I haven’t done a payroll post for a little while and so I thought I would discuss P45’s today!
A P45 form is which is given by an employer once you leave a company (provided you were on their payroll and not paid cash in hand). This is a legal obligation and you must be provided with a P45 if you have had earnings with the company through their payroll. (Click here to see an example P45 – link to HMRC site)
The P45 represents;
– How much you have been paid in the current tax year and how much tax has been deducted.
– What tax code you were on at the time of leaving.
The P45 also comes in 3 parts – Part 1A, 2 and 3. All parts are labelled as to what needs to be done with them next! Part 1A is your personal copy to keep for record maintenance (You should always keep these along with your P60’s (P60’s I will discuss in a later post). Part 2 and 3 are to be given to your new employer. There is also a Part 1 but this is given directly from your employer to HMRC to notify them that you have left and these were your total pay and tax deductions.
Why pass Part 2 and 3 to the new employer you ask?
Let’s say you worked at your old job between April and left in November, you have worked 8 months of that tax year. If you start a new job in the same tax year, they will not know you have had another job and may tax you incorrectly. The P45 notifies your new employer that yes you have had a new job, these were your earnings and final tax code which is then applied to your current record at your new employers to make sure you continue to pay the correct tax throughout the remainder of the tax year.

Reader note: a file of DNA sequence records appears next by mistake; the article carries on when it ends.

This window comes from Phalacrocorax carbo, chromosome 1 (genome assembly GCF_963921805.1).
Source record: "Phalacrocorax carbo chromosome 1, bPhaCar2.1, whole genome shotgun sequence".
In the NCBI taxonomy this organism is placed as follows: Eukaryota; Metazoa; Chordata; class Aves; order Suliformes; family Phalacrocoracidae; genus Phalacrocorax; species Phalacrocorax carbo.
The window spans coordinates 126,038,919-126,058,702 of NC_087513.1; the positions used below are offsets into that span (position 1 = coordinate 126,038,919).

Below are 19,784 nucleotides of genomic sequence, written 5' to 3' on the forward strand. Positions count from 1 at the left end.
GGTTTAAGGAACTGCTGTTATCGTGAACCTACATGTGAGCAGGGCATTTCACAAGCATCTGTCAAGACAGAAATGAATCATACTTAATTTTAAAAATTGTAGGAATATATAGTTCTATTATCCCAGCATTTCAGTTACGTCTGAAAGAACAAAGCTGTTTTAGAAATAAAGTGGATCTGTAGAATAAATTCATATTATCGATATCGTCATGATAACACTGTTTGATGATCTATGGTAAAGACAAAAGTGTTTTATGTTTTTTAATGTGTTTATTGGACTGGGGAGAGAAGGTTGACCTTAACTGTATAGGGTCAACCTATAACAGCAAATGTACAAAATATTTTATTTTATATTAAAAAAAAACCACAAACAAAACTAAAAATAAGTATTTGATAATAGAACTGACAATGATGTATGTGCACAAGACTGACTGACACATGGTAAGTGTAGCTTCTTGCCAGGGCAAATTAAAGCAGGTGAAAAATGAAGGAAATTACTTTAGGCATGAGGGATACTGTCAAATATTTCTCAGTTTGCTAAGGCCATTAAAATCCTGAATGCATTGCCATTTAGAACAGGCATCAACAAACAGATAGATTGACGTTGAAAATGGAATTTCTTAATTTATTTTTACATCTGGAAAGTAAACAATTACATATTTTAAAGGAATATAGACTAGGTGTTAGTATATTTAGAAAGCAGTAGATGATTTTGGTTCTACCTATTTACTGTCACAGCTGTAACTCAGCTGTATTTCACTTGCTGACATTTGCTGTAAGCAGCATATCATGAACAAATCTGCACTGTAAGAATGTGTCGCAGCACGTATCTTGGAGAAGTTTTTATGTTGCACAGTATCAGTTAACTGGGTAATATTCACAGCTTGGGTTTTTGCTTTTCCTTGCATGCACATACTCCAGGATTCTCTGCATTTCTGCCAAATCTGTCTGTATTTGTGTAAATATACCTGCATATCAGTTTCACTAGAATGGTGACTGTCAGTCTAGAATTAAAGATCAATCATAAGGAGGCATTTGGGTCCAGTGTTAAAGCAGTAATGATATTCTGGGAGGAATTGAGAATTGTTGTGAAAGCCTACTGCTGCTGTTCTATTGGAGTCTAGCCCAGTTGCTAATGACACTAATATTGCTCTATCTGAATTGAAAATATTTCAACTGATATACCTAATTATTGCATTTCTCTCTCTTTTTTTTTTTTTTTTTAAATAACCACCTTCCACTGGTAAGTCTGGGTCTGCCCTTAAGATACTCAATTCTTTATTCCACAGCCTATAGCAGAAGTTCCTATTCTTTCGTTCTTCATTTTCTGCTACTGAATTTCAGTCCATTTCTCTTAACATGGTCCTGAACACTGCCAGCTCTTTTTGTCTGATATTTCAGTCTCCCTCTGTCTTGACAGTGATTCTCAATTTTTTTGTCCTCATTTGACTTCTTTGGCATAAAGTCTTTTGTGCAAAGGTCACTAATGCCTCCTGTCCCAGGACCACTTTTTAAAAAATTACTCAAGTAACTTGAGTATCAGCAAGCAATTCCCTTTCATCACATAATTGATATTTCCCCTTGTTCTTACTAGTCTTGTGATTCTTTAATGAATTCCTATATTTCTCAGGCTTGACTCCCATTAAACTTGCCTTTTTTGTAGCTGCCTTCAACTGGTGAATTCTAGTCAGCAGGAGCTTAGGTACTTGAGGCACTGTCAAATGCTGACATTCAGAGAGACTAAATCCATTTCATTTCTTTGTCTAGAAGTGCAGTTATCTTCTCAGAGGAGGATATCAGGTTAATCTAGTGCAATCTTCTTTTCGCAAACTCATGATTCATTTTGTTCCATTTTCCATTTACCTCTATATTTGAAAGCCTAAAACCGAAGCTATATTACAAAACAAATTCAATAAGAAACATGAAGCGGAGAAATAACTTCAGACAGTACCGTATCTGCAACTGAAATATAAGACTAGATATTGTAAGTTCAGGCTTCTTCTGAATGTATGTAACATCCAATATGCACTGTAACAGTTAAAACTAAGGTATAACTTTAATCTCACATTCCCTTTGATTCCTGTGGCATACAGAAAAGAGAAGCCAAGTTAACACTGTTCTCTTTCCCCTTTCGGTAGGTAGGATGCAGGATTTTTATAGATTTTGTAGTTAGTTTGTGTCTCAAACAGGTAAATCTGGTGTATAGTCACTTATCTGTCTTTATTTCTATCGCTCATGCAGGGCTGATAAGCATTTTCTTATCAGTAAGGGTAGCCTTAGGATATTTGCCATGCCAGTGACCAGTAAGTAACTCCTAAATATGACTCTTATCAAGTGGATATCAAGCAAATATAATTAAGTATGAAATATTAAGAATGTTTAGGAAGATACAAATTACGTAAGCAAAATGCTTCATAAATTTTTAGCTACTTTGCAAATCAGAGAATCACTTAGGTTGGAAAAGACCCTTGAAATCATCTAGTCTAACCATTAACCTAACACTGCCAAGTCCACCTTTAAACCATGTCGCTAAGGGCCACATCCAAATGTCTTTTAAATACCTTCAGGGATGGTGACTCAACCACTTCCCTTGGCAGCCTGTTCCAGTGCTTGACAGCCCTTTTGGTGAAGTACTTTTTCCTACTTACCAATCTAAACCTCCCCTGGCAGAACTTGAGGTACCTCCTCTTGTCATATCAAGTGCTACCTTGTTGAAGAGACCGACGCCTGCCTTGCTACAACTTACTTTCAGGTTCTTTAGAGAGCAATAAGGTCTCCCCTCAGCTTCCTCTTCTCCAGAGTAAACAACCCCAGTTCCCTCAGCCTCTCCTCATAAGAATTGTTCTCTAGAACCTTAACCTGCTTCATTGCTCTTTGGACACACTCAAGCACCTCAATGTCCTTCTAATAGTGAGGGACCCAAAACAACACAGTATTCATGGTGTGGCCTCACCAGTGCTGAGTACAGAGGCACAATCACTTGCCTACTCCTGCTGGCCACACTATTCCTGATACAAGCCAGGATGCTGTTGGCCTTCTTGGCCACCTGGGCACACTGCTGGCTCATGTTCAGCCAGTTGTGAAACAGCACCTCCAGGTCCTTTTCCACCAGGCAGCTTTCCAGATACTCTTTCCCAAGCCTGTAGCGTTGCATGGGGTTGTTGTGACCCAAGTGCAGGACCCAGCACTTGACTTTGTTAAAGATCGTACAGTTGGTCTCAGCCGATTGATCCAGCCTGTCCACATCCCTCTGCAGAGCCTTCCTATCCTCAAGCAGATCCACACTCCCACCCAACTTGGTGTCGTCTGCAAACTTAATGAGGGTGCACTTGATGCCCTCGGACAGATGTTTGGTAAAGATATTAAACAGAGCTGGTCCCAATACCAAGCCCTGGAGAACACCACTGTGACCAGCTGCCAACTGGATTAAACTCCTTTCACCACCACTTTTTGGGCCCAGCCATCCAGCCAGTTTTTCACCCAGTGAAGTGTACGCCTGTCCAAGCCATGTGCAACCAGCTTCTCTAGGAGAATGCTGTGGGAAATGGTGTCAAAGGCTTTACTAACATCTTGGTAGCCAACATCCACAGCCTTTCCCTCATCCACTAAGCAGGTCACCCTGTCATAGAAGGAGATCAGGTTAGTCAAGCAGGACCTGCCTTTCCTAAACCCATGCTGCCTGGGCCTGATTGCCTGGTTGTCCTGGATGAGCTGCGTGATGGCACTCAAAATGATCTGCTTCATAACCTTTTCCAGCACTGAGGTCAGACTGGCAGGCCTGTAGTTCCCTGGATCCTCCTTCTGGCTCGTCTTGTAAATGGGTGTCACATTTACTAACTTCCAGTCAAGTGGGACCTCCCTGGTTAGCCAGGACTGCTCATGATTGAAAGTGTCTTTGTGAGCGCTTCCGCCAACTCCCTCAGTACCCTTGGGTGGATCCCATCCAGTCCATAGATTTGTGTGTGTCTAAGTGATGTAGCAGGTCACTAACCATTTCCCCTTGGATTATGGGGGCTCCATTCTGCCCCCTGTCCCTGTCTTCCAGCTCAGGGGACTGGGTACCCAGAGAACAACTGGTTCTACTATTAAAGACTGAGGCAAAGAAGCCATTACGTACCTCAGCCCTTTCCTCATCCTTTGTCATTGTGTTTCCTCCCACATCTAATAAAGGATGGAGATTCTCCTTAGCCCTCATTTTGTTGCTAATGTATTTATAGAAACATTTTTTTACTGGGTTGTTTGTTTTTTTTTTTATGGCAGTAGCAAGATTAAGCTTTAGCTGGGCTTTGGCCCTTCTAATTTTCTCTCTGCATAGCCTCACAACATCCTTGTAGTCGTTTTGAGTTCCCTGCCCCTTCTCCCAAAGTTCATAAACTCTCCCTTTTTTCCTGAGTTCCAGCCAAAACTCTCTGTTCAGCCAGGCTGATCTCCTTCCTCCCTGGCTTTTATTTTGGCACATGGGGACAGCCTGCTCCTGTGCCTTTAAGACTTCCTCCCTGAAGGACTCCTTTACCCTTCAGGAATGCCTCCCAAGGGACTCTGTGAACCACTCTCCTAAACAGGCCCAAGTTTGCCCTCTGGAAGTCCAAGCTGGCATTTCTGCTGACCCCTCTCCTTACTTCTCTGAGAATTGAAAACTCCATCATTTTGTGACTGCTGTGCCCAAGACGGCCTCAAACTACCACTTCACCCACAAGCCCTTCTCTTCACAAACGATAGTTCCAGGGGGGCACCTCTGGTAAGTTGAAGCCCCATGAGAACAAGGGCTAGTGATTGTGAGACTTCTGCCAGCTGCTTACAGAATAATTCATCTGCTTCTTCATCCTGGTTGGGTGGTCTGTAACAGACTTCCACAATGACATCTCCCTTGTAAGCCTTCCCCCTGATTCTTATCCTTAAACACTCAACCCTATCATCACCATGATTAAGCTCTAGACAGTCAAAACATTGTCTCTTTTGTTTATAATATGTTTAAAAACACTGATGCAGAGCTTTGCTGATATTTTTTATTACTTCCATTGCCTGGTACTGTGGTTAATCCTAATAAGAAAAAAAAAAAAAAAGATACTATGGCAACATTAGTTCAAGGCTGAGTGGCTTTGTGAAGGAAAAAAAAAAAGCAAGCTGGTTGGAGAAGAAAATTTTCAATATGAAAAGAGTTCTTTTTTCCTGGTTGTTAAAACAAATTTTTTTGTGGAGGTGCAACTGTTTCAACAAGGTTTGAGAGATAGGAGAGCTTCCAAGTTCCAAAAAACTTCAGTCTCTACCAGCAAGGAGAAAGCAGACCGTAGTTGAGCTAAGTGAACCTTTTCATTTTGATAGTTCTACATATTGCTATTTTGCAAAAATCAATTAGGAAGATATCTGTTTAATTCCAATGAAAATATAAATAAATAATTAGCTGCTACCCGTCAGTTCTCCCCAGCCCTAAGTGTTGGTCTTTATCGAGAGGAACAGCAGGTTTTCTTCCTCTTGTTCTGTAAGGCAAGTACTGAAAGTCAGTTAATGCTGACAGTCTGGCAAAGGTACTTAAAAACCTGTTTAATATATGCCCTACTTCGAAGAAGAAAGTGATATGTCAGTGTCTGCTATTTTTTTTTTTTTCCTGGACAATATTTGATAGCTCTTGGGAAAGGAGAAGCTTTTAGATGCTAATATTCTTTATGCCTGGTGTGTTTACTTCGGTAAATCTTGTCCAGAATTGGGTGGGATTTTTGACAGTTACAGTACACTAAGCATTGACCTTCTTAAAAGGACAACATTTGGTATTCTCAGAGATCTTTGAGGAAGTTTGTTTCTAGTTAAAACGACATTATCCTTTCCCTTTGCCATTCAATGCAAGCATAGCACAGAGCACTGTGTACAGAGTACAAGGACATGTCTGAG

There will be cases where you receive your P45 after you have already started your new job due to different paydays between companies. In this case you can complete a New Starter Checklist (previously known as a P46 form) to put you on a temporary tax code until you receive your P45 which you can then supply to your new company to amend the tax code and correct your record.
I hope this all makes sense! I try to write them as if I don’t work in payroll so I can make sure it’s too overly technical.
If you have any questions please feel free to ask!
Until next time..